Two 14-year-old girls disappeared from their Pretoria home on Friday afternoon, allegedly at the behest of a 21-year-old man they had been chatting to on MXit.
The father of one of the girls, who asked to be identified only as Wikus, said he investigated their disappearance himself.
“We reported it to the police, but a friend and I started our own investigation.
“We went through their cellphone records and contact books and established they were chatting to this guy in Kempton Park.”
They went to the address and found his daughter, her friend and the man inside. He called the police, who arrested the man on a charge of abduction.
Police spokesman Captain Jan Sepato confirmed that a 21-year-old man was being held in custody and would appear in court today.
Wikus said that, though he understood that MXit was a “cheap communications tool”, he believed it should be outlawed or that parents should refuse to allow their children access to it.
“ I don’t know who my kids are talking to. There is absolutely no way to establish if your young children are talking to older people and what their motives may be.
“My advice to parents is to get your children off MXit.”
This case is the latest in a string involving teenagers and the popular cellphone service.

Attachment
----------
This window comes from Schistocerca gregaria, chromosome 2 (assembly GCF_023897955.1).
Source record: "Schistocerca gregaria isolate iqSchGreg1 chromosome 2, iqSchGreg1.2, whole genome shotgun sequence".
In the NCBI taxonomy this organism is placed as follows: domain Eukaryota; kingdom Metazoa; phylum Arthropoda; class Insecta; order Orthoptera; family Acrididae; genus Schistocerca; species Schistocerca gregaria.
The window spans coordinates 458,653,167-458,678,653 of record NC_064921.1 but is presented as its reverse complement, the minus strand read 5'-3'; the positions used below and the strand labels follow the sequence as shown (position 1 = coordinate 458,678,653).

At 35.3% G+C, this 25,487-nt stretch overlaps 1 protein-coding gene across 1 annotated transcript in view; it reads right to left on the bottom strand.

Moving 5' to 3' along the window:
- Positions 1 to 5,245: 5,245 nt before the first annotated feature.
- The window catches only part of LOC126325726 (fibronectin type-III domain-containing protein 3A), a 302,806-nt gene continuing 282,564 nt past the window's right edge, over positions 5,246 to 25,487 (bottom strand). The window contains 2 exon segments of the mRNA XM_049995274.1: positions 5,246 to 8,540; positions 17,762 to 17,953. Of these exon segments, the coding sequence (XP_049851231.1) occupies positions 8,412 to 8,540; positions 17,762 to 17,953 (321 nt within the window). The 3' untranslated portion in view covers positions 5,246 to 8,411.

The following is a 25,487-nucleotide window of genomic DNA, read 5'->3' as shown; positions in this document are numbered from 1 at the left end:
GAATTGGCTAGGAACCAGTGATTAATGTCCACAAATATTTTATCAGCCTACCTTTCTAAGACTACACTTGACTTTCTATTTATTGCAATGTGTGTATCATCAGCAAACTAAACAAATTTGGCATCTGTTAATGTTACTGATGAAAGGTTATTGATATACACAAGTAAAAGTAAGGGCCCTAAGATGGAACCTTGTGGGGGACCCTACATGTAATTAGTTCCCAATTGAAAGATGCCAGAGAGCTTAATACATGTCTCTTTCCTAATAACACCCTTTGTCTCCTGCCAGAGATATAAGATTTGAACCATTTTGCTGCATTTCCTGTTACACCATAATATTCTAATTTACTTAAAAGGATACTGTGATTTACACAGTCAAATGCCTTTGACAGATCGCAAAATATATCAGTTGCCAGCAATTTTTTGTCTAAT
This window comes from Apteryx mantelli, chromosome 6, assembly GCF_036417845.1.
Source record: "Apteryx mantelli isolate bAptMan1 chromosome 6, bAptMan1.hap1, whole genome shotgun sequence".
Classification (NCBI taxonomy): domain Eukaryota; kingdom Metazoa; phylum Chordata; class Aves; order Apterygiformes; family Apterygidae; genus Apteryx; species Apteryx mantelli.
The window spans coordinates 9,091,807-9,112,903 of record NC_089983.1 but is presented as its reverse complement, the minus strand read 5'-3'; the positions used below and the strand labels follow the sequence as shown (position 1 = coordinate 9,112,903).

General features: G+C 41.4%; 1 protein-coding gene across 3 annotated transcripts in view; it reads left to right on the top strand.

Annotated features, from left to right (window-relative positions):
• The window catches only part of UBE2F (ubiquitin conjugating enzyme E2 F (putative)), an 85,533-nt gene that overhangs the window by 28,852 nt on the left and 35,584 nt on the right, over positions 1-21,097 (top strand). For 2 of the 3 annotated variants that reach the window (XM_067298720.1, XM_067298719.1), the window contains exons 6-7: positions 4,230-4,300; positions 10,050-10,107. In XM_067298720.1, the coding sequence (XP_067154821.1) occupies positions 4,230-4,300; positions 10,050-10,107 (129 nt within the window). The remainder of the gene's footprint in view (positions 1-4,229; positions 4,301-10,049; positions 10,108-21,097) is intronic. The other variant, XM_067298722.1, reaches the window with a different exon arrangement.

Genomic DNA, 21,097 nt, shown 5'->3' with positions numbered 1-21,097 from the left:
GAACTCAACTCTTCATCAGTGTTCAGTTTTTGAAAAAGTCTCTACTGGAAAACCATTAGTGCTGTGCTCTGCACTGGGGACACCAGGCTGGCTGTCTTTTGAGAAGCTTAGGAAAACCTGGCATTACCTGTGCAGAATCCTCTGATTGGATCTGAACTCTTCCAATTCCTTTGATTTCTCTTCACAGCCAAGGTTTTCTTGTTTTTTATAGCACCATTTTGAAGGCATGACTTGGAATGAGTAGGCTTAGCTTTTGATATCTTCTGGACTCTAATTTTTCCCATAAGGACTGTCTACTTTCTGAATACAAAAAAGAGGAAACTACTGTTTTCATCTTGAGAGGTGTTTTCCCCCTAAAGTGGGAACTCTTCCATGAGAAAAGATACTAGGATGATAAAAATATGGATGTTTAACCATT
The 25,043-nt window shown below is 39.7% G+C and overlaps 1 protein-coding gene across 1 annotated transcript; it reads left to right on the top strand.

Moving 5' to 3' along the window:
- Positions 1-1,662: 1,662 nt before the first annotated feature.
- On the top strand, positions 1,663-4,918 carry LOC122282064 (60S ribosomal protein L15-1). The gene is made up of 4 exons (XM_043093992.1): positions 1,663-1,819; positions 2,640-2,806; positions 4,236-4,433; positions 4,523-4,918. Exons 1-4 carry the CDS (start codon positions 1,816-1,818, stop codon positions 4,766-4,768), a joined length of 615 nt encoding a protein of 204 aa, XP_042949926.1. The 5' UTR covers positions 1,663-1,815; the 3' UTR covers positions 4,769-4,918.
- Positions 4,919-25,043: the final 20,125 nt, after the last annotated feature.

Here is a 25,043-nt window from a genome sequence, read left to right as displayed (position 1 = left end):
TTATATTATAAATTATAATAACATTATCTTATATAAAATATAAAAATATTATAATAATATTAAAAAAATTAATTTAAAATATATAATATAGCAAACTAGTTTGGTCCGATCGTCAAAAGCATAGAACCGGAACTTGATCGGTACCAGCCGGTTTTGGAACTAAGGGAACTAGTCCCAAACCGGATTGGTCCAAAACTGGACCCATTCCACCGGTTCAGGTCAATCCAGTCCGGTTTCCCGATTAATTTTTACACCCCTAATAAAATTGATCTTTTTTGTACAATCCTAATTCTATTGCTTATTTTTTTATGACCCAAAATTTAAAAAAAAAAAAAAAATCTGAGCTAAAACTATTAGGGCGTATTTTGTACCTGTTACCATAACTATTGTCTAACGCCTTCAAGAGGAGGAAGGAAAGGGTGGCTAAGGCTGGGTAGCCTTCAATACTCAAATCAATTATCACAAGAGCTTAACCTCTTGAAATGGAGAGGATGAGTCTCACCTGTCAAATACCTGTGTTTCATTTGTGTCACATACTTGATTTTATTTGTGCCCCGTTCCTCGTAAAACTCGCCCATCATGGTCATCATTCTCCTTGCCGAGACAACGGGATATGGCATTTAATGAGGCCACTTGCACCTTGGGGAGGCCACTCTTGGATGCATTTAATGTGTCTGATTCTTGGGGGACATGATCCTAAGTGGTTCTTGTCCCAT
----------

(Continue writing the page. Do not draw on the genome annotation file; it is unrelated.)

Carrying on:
In April, a 15-year-old girl from Orania, Chantelynn Janse van Rensburg, ran away from home to live with someone she met on MXit.
In a similar case, Ermelo teenager Hannelie Grabie was found two days after her disappearance. She too had met an older man, in Nelspruit, through the MXit chat room.
The head of the police’s Missing Persons Bureau, Superintendent Fanie van Deventer , said he was worried about an increasing number of children running away after meeting people in chat rooms.
He said MXit was not the only social network contributing to the problem.
“Parents should check up on their children and know who they are talking to, ” Van Deventer said.
The Times forwarded a list of questions to the MXit service, but brand manager Carole Rufiange simply referred us to previous press statements .
MXit chief executive Herman Heunis has rebutted those blaming the service for a number of incidents involving teenagers.
He said that people who fall victim to opportunists ignore MXit’s warning not to reveal personal information.